Health Points (HP) and Technique Points (TP)
Each squad member has a number of health points (HP) depending on their class and the armour they have equipped. Any damage taken will reduce their HP meter. If the HP meter reduces to zero, the hero is dead. Medics can revive fallen squad members if they have enough Technique Points (TP) and the appropriate skill. Though, if all five members of the squad perish, the gamer must return to a saved position (or will return to Tharsis if playing in Casual mode). Technique points work much like mana from other RPGs. Each squad member will have a certain amount of TP which can be used in battle to effect special skills in battle. Again, skills are dependent on the class of warrior. Medics, for instance have various healing and revive skills, whilst Fortresses provide defence skills and Nightseekers have skills that can blind or stun opponents.
The best and toughest battles are against the dungeon bosses and the creatures that roam the lands that your Skyship flies over in search of the dungeons. For the most part, you can avoid the land-roamers, but they provide for some great rewards if you manage to take them on and win. It may be wiser to stick with gaining experience against lower-class enemies. Dungeon bosses though, cannot be avoided if the story is to continue. They generally have stronger attacks and armour and provide a great challenge, requiring expert management of your squad members' skills in order to prevail.
As mentioned, after defeating enemies, you are rewarded with various loot. Loot is quite plentiful, but you can only carry so much. Once your sack is full, you’ll either have to empty out some stuff, or head back to town to sell the spoils of battle. Unfortunately, none of the creatures carry weapons or armour and these must be purchased back in town from the local arms dealer. Along your journey, special hammers will be found and these are given to the armoury – free of charge. Weapons can then be upgraded in abilities such as increased strength or improved hit chance. They can also be infused with elemental powers so that they can affect blinding or piercing effects (amongst others).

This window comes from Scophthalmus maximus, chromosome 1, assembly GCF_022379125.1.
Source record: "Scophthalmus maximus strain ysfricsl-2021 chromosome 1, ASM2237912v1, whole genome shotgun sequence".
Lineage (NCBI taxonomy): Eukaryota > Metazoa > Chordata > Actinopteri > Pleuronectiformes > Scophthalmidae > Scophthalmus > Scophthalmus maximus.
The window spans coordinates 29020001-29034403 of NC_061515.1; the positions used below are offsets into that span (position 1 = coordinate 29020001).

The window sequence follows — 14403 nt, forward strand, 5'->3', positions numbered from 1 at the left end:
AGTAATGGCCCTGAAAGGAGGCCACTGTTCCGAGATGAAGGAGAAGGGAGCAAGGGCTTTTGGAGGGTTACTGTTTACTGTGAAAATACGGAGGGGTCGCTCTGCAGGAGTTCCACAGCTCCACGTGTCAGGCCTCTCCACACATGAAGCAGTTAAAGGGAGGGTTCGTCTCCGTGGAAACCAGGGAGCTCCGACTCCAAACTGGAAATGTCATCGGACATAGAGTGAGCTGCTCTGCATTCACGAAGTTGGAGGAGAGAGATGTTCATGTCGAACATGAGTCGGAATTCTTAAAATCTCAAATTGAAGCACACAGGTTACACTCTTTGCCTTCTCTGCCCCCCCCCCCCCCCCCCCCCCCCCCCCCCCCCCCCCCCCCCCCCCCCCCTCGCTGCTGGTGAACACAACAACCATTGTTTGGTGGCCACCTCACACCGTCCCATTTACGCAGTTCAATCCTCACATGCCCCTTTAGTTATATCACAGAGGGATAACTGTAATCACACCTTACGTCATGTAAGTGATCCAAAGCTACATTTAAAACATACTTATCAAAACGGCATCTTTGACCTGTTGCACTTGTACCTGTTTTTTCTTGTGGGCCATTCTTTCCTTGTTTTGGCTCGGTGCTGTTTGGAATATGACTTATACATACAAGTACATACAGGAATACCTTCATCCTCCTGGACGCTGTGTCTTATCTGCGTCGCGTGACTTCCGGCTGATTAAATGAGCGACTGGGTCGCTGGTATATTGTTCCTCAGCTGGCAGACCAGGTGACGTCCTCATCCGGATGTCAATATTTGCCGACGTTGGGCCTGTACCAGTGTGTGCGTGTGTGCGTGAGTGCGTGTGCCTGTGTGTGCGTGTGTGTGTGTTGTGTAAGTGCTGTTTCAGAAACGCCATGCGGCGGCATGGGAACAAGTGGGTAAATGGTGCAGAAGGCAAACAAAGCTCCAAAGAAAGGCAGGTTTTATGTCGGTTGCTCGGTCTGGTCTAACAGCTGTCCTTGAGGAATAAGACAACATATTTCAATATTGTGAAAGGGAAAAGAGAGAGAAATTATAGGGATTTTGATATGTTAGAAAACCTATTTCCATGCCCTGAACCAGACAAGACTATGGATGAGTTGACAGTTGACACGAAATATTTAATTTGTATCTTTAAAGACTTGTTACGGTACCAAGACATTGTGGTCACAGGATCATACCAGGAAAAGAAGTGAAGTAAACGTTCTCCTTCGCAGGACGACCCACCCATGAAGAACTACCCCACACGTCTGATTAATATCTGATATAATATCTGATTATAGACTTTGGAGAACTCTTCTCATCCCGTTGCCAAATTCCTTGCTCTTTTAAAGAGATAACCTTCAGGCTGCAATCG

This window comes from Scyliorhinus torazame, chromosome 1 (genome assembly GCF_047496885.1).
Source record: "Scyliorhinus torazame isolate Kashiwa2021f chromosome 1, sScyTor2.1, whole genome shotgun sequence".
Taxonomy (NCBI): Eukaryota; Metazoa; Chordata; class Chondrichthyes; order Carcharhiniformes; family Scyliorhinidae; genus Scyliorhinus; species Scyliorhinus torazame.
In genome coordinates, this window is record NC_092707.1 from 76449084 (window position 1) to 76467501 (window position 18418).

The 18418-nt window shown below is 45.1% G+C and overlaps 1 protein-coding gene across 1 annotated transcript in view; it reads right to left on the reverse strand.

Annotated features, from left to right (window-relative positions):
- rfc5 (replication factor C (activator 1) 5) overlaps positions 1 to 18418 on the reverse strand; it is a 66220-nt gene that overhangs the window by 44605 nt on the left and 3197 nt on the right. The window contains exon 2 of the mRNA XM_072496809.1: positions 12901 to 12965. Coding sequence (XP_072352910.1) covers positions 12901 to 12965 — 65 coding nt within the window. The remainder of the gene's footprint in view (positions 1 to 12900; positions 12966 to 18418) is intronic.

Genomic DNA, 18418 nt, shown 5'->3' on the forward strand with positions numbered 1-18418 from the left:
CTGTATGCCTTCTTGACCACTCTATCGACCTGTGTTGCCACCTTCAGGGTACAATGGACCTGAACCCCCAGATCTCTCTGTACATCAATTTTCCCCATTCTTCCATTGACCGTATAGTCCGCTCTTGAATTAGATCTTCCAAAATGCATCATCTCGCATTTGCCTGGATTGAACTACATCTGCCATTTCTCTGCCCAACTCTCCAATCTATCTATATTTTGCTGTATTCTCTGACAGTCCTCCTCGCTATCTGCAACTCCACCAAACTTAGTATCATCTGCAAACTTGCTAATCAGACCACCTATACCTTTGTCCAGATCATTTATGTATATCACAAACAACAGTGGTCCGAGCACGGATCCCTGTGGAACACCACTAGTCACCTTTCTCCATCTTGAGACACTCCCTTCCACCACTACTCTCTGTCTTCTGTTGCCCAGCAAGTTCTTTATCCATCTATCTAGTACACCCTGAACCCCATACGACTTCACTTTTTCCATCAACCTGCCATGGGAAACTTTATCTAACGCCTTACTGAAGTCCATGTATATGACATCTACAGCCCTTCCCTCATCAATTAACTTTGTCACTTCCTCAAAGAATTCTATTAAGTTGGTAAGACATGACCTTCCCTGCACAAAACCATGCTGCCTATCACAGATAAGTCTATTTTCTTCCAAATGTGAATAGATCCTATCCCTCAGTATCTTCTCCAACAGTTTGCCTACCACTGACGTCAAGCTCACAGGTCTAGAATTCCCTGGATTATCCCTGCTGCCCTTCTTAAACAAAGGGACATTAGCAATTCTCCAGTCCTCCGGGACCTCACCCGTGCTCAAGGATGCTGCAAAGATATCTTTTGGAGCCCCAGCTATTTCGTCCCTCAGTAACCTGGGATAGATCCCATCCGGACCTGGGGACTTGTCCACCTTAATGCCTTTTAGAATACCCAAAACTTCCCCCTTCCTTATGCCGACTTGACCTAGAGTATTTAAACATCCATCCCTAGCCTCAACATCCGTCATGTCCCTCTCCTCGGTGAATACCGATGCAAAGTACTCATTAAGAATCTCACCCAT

Etrian Odyssey IV: Legends of the Titan definitely looks great, especially for a 3DS game. The locations are vibrant and colourful, with each of the lands having a particular look and feel to them. The monsters are colourful too, and there is enough variation to keep the battles interesting as you progress through the dungeons. Each of the creatures has a varying degree of defence and each has their own blend of attacks, whether it be standard attacks or elemental ones. The music throughout the exploration mode is relaxing, making the game feel like a journey to a promising destination, but the tone becomes more dramatic once a battle begins.
Heading into another dungeon
Working out which skills and attacks to use against certain opponents is a huge amount of fun, especially against the larger more powerful creatures. The grinding is a little tedious , but once you’ve levelled up a certain amount, you can put your squad of fighters into auto-mode against the lesser creatures; and the use of the auto-pilot and Ariadne thread means that the travelling back and forth isn't as painful as it otherwise may have been. Although the main story is a tad mediocre, the side quests certainly fill the void and the characters you meet along the way have their own story to tell. Having not been a fan of RPGs on a handheld, Etrian Odyssey IV: Legend of the Titan had a bit of work to do, but it has come through with flying colours. I'm pleased to say that I'm hooked and my daily commute isn't complete without heading into a few dungeons.